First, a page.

Joel: Sure. I have a long list of people who probably won't be happy, but let's go with Indeed. I don't even know when that plays into space, is going to be unhappy.
Chad: No. Google-
Joel: Eventually, unhappy.
Chad: Google ... Well, eventually [crosstalk 00:14:16].
Joel: Indeed doesn't play with Google. You won't find Indeed jobs on Google for Jobs. Indeed has made a conscious decision to say, "We're putting up the mode, we're battening down the hatches, and we're not going to play with Google." Whether or not that lasts is up for debate, but at least for now they're holding the fort against the big G.
Chad: Yes, and that means ... what we've seen in the US ... that means a redistribution of traffic back to everyone else. That's what happened, right. So, Indeed's got this big pipe that they've SEO'd the shit out of fricking Google, right, and next thing you know, all that organic is pushed down, Google for Jobs is there and guess what? Since Indeed is not pushing their jobs into Google for Jobs, they're down further on the page, your jobs, perspectively, at least the jobs of the job boards playing the game in America, they're seeing a really good lift. Somebody had a question?
Joel: If you'd been in the states, you would have noticed a big spike in Indeed advertisements on television and elsewhere, which I assumed was a freakout of the fact that they lost traffic to Google.
Chad: And not sustainable. Yes.
Speaker 5: There's a reason people [inaudible 00:15:33]
Speaker 5: 2.4 billion [inaudible 00:15:36].
Joel: Can we get a mic. Oh, there it is.
Speaker 7: Repeat the question.
Joel: Yeah, repeat. The question is, basically, Google hasn't launched here because they're in a legal battle-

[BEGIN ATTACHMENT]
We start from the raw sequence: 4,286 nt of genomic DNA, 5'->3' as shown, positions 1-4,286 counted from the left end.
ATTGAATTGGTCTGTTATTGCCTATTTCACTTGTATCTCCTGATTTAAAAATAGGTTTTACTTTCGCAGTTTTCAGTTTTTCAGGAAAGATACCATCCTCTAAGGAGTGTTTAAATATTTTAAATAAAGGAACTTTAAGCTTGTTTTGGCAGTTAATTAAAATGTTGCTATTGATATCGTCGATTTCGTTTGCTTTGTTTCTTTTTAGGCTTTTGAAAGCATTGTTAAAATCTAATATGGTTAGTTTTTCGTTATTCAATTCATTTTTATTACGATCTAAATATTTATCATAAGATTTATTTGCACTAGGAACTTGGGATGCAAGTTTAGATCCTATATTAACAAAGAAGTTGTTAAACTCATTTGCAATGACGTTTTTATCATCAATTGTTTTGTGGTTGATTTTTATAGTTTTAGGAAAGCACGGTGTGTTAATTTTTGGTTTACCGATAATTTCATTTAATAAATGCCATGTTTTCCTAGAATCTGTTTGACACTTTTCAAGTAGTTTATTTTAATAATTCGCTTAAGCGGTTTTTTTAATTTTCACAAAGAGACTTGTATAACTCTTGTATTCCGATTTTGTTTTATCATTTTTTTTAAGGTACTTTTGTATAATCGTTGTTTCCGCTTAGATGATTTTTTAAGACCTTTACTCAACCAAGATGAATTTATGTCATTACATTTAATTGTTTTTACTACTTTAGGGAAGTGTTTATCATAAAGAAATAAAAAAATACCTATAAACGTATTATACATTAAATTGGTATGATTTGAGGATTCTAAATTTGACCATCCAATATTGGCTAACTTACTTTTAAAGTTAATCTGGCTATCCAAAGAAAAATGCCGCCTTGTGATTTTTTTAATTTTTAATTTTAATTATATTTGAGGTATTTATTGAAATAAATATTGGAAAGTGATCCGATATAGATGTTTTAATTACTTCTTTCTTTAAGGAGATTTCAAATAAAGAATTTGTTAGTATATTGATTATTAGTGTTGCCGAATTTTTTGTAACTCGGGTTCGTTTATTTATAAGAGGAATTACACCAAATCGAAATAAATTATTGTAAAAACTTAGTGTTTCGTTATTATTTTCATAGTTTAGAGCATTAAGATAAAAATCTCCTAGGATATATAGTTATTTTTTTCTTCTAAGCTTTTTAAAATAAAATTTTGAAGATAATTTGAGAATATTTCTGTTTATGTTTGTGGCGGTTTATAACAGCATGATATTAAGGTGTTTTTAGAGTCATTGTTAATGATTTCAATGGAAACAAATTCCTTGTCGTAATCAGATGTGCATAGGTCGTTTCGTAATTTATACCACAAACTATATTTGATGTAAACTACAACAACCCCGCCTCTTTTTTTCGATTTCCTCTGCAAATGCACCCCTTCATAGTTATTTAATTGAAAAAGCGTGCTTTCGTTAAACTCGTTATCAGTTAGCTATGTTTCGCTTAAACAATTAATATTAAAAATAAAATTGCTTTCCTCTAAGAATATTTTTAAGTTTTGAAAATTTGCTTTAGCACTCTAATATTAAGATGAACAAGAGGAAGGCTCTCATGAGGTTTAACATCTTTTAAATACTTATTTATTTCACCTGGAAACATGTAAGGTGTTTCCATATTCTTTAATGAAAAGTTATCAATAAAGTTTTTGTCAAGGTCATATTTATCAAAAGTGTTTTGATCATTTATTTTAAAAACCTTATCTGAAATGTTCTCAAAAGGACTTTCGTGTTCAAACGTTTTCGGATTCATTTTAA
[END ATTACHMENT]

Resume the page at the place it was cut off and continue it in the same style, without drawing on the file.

Speaker 5: [inaudible 00:15:55]
Joel: Which they can find in their couch, by the way.
Speaker 5: In [inaudible 00:16:04] jobs promoted by all the other [inaudible 00:16:27] into the European [inaudible 00:16:30] legally would be a problem-
Joel: So, the shocking case, correct me if I'm wrong, is their own search engine for-
Speaker 5: [inaudible 00:16:40]
Joel: Correct, so they're-
Speaker 5: [inaudible 00:16:45] Google got bloody 60% of the market search [inaudible 00:16:52] so for them to artificially promote their service above everyone else is [inaudible 00:17:04] right in the face of the European union. That's why they'll never launch here in Europe.
Chad: Have you seen the interface? Have you seen the Google for Jobs interface?
Speaker 5: [inaudible 00:17:16]
Chad: Yeah, but the thing is they're not pressing their jobs, what they're doing is they're actually, that's what we're talking about, redistribution, so right now, they're not giving anybody really I would say a lift over anybody else. If you're playing.
Speaker 7: [inaudible 00:17:38]
Chad: That's not their service. It's search. It's search. It's not a service, it's search. No, what does Google provide? They provide search. Google provides search.
Speaker 5: [inaudible 00:17:50]
Chad: What is search in the first place? It's an aggregate, right? It's a directory. It's the same thing.
Speaker 5: [inaudible 00:17:59]
Chad: They don't-
Joel: We don't have time for this.
Chad: No, we do. We do.